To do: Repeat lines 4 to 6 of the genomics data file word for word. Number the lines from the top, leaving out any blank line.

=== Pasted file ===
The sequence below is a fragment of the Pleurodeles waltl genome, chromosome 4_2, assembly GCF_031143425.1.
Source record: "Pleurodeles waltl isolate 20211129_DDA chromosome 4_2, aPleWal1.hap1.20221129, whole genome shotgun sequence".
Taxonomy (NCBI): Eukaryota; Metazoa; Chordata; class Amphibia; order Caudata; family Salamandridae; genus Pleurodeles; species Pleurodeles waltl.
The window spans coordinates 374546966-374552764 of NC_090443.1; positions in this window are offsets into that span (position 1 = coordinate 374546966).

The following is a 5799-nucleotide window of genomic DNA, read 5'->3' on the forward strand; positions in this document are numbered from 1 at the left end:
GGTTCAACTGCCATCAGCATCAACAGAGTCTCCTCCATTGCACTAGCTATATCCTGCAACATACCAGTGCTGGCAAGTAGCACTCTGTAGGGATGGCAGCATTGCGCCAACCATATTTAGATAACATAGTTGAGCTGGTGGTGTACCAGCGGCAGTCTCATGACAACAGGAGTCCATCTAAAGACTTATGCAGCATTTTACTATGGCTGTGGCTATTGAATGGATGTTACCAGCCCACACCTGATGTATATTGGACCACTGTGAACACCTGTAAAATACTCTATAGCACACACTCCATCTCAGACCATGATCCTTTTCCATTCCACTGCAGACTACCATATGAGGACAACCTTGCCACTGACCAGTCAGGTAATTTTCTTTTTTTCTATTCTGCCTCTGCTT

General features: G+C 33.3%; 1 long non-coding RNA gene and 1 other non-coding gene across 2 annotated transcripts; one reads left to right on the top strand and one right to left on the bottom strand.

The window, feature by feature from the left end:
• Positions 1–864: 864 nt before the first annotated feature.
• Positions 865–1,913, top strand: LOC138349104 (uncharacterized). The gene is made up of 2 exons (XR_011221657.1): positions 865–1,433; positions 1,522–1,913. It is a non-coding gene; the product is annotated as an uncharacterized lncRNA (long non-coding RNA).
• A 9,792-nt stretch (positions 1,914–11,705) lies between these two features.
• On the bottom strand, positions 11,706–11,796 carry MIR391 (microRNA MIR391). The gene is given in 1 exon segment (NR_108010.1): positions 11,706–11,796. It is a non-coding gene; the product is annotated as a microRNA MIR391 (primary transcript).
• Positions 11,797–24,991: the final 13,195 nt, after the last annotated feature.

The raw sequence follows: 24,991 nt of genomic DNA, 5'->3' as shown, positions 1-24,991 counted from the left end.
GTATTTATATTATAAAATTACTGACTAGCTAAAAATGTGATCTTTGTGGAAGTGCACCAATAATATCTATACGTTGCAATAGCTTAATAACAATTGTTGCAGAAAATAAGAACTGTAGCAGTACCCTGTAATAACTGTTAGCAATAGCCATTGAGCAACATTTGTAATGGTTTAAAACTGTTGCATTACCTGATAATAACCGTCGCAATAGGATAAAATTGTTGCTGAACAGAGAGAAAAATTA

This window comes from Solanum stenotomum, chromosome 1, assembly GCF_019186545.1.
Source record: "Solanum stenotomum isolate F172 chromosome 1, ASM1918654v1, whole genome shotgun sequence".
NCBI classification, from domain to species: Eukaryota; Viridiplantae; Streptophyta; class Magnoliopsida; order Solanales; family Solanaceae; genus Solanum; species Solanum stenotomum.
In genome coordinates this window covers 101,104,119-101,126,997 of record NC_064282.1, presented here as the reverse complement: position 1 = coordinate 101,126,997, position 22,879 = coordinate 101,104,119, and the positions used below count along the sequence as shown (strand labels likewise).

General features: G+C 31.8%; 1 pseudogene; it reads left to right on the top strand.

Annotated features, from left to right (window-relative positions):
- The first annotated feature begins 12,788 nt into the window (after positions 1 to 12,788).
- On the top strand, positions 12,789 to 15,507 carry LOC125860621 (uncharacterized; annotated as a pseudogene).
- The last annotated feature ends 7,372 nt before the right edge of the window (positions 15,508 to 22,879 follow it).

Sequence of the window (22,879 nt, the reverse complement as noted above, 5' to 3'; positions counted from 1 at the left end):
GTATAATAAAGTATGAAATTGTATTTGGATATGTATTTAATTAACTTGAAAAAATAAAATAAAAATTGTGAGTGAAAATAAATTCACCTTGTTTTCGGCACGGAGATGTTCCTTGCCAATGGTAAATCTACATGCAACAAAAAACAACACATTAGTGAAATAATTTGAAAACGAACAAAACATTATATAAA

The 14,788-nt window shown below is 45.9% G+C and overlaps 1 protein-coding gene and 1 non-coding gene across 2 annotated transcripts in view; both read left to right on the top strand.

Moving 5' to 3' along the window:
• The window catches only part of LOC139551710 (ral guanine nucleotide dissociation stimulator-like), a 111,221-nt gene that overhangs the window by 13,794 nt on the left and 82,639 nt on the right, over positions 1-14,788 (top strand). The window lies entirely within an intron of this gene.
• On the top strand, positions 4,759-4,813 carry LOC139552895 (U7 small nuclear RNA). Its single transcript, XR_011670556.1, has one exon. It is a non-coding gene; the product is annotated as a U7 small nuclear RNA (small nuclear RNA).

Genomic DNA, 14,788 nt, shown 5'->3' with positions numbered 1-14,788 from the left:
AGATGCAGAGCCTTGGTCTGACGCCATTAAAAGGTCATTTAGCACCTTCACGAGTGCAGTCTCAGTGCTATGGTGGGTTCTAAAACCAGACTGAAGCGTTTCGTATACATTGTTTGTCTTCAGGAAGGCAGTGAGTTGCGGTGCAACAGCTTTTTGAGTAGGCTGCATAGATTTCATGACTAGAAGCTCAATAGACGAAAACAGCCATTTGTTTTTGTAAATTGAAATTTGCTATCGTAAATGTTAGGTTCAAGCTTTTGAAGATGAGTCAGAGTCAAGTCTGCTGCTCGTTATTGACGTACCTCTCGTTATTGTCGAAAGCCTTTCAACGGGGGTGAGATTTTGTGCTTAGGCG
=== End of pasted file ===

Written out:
The window spans coordinates 374546966-374552764 of NC_090443.1; positions in this window are offsets into that span (position 1 = coordinate 374546966).

The following is a 5799-nucleotide window of genomic DNA, read 5'->3' on the forward strand; positions in this document are numbered from 1 at the left end:
GGTTCAACTGCCATCAGCATCAACAGAGTCTCCTCCATTGCACTAGCTATATCCTGCAACATACCAGTGCTGGCAAGTAGCACTCTGTAGGGATGGCAGCATTGCGCCAACCATATTTAGATAACATAGTTGAGCTGGTGGTGTACCAGCGGCAGTCTCATGACAACAGGAGTCCATCTAAAGACTTATGCAGCATTTTACTATGGCTGTGGCTATTGAATGGATGTTACCAGCCCACACCTGATGTATATTGGACCACTGTGAACACCTGTAAAATACTCTATAGCACACACTCCATCTCAGACCATGATCCTTTTCCATTCCACTGCAGACTACCATATGAGGACAACCTTGCCACTGACCAGTCAGGTAATTTTCTTTTTTTCTATTCTGCCTCTGCTT